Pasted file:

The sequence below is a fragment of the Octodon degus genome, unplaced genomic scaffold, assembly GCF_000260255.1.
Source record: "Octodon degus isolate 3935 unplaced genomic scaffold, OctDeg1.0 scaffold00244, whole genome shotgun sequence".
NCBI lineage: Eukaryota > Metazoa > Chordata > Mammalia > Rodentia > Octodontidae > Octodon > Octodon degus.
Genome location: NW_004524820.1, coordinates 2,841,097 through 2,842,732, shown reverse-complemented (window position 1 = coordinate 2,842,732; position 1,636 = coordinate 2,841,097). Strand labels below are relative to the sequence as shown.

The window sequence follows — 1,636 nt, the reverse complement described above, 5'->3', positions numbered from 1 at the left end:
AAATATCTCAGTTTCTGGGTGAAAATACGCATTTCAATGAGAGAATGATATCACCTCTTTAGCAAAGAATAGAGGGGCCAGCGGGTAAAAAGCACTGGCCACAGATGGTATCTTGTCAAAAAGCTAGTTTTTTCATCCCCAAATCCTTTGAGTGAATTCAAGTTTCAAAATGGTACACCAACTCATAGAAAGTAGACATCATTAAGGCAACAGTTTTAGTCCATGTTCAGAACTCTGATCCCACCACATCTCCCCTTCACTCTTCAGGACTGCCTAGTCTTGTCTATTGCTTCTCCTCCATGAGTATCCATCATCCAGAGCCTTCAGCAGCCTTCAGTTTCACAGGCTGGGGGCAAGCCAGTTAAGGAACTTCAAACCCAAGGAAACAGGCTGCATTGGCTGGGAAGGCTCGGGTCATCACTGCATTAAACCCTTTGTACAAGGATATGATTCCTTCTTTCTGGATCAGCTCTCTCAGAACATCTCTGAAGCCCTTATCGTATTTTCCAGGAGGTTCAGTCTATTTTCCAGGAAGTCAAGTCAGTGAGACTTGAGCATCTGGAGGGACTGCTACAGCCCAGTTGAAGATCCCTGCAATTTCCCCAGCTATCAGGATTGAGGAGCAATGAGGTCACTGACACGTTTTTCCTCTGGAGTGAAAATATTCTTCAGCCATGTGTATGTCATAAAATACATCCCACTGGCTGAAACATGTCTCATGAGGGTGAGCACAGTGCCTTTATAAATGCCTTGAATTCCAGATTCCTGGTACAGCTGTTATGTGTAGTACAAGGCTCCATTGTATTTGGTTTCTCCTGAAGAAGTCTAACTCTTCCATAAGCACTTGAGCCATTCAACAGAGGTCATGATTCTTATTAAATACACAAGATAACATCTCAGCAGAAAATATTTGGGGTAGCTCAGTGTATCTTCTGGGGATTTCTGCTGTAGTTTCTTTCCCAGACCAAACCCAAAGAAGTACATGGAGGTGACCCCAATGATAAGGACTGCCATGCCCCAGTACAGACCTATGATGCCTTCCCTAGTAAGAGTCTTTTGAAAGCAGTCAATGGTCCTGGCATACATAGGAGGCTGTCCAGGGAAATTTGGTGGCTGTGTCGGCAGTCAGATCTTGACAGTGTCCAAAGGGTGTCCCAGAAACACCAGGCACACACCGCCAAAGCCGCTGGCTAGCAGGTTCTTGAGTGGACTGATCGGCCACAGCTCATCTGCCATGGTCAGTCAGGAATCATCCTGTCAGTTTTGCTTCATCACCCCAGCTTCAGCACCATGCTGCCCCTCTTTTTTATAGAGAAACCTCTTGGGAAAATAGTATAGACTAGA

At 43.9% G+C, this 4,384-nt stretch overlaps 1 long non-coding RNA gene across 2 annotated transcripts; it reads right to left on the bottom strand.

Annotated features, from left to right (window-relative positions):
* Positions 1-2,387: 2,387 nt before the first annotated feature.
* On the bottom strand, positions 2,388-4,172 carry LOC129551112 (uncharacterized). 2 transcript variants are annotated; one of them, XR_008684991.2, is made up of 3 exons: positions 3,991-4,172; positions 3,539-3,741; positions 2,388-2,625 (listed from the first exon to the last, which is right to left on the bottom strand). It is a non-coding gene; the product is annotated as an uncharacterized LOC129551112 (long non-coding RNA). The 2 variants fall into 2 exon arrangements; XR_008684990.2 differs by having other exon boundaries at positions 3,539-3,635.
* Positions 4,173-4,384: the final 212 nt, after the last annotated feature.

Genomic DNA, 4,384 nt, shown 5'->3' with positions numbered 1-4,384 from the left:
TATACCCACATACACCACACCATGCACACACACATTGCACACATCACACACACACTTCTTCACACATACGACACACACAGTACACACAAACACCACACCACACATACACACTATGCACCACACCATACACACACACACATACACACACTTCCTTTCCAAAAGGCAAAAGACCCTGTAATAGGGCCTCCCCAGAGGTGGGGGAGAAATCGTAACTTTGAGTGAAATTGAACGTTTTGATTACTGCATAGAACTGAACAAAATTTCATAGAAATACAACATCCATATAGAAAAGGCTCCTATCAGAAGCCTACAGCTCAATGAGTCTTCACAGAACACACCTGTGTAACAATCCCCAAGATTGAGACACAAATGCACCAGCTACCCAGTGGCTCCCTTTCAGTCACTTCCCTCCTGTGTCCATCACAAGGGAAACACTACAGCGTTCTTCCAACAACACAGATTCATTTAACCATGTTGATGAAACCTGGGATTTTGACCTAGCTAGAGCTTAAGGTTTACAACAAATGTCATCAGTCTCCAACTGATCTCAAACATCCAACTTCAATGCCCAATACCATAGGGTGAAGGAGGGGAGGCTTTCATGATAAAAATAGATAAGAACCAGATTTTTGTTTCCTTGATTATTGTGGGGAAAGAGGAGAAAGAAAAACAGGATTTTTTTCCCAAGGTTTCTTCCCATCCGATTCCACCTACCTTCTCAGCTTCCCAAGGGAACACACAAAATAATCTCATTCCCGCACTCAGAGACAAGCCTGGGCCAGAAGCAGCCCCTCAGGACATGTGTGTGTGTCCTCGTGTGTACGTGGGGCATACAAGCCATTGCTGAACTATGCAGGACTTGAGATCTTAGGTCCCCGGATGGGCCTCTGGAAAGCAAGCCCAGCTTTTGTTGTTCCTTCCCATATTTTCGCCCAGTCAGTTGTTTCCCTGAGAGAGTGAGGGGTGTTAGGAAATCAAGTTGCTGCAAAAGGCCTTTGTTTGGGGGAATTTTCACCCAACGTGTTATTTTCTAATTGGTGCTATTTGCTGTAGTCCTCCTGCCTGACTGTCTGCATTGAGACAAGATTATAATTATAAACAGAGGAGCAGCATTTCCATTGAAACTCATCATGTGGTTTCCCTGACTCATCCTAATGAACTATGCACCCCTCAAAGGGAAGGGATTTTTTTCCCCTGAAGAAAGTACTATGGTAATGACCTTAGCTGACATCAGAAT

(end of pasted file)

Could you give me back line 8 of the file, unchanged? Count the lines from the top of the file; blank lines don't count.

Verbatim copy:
Annotated features, from left to right (window-relative positions):